A mum-of-one wept in the dock after she was jailed for stealing almost £18,000 from her employer.
Karen Butler, 44, of Bobbin Mill Close, Todmorden, was told she would serve 12 months in prison after admitting de-frauding Hebden Bridge based company Eco Heat and Power of £17,715.62 between September 2009 and January 2011.
She had been employed as office manager of the small firm four months earlier. Butler carried out the fraud by using the company credit card of another employee after he had left the firm.
Instead of destroying the card, Butler, who was the only office based employee and was responsible for the book-keeping and accounts of the company, used it to pay for shopping, rent, council tax and to buy a laptop.
When the card expired the bank sent a new one but instead of cancelling it, Butler kept it and continued spending, adjusting the company books to cover her tracks. She also pocketed £600 from a customer who visited the office in person to pay a deposit by not entering it on the records and falsifying a hand-written receipt.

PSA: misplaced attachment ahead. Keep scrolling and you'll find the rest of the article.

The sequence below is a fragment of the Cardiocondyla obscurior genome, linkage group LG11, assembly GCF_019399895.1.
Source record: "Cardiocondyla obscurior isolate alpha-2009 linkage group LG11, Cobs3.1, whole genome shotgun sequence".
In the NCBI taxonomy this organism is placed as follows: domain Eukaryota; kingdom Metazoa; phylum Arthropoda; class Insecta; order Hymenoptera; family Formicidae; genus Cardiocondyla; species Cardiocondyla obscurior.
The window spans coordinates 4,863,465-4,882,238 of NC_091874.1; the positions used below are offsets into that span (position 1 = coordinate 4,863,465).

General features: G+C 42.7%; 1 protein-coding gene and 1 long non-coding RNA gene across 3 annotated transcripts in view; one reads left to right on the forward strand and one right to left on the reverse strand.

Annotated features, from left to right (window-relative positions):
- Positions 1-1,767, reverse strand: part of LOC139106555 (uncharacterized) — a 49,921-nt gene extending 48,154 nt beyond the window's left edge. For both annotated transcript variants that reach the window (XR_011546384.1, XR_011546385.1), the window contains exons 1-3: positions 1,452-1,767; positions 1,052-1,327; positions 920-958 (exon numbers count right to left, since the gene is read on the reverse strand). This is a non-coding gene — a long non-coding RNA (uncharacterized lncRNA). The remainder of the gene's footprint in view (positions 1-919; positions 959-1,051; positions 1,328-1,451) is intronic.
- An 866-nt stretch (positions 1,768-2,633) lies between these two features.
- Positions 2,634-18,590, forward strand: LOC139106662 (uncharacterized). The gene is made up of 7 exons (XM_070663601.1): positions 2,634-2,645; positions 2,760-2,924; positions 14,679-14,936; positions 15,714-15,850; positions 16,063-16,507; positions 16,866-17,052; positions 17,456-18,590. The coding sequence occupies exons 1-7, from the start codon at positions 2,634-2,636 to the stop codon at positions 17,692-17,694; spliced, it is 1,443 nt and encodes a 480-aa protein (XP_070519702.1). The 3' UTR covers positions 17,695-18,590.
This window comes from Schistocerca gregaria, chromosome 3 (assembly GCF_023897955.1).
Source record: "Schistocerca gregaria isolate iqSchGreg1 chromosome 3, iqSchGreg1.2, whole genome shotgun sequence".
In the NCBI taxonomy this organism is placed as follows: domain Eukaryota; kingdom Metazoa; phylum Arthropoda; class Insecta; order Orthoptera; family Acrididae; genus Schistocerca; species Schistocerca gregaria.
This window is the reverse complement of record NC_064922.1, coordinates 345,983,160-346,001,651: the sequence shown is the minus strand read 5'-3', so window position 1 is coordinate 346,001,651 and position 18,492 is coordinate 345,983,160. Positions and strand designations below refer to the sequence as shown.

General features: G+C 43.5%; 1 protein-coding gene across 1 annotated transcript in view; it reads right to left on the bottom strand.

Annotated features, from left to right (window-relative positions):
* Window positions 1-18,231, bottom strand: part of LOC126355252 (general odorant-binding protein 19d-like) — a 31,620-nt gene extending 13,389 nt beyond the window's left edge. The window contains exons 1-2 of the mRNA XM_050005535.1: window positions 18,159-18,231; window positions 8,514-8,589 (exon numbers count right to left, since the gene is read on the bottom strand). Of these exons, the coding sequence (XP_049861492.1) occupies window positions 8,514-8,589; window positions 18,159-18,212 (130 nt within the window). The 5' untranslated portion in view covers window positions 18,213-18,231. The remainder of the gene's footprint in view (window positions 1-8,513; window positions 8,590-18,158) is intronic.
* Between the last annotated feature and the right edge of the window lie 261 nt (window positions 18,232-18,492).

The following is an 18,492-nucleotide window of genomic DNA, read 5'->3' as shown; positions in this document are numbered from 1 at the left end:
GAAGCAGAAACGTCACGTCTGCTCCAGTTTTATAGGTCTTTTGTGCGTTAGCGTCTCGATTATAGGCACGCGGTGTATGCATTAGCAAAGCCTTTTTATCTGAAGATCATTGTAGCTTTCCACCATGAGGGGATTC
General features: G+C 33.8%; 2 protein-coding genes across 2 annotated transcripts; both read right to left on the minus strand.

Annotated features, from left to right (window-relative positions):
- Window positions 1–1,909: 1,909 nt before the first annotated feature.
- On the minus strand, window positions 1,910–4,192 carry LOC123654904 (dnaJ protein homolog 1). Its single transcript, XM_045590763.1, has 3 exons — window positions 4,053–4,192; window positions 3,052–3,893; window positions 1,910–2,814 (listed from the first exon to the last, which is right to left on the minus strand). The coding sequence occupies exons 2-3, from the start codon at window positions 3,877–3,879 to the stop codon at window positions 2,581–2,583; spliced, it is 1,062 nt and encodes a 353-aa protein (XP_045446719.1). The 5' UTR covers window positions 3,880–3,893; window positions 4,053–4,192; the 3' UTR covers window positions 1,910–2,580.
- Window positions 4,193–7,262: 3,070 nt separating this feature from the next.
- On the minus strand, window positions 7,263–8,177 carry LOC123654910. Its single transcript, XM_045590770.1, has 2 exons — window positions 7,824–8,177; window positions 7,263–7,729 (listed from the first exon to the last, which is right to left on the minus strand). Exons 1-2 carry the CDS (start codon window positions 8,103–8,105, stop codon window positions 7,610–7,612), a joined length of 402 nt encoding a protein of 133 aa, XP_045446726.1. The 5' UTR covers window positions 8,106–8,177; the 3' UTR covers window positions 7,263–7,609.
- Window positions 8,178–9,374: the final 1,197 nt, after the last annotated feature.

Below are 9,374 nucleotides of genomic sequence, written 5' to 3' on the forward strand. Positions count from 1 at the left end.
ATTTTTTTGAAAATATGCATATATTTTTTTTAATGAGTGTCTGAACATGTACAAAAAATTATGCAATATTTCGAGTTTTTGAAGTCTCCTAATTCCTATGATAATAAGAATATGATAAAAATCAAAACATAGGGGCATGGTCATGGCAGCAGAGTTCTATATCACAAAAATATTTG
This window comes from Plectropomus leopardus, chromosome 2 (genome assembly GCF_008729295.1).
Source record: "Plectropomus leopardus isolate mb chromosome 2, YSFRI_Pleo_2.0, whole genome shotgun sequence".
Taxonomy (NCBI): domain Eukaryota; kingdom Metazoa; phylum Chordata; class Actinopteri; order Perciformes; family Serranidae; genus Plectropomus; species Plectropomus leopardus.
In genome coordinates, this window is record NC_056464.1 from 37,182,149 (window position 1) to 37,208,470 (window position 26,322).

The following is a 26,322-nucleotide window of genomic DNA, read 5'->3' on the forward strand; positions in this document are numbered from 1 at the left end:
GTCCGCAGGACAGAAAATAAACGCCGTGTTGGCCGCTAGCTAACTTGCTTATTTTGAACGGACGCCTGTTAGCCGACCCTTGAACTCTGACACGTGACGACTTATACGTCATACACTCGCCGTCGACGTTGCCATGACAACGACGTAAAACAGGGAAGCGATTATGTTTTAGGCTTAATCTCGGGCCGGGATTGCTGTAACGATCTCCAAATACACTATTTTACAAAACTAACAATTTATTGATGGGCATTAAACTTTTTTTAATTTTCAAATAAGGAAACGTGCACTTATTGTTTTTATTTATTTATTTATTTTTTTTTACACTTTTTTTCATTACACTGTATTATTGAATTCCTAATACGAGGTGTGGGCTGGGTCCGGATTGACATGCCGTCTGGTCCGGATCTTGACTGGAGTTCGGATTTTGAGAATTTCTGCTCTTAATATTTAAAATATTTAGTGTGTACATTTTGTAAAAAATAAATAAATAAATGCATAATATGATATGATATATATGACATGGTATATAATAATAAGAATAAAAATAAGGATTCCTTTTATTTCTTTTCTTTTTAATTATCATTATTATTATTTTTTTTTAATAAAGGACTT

Butler was eventually found out when managing director Andrew Hodchild looked at her internet usage and found she had been visiting shopping sites. Upon further investigation he found that Butler had been manipulating the accounts to hide her fraud. She was arrested by police in July 2011 and told officers in interview that she had taken the money because she was “skint.”
Stephanie Hancock, prosecuting, told Bradford Crown Court that Mr Hodchild’s business was still suffering from the incident. “As well as the financial loss to the business the incident has caused him to lose faith in people and has unsettled the existing staff,” she said.
Michael Jowett, defending, told the court that Butler was a single mum who had been bringing up her son, now 17, since the end of her marriage in 2004. Mr Jowett said: “Her ex-husband was the main breadwinner and she had £20,000 of debt. There can be no excuses about what she went on to do and she realises how serious this offending was and the impact it has had on her co-workers.”
He added that Butler had recently started a foundation degree in Politics and History, but the judge, Recorder Felicity Davies said: “You seem to have found the funds to take on what some would regard the pleasure of middle aged academic life. You were motivated by greed, not need.”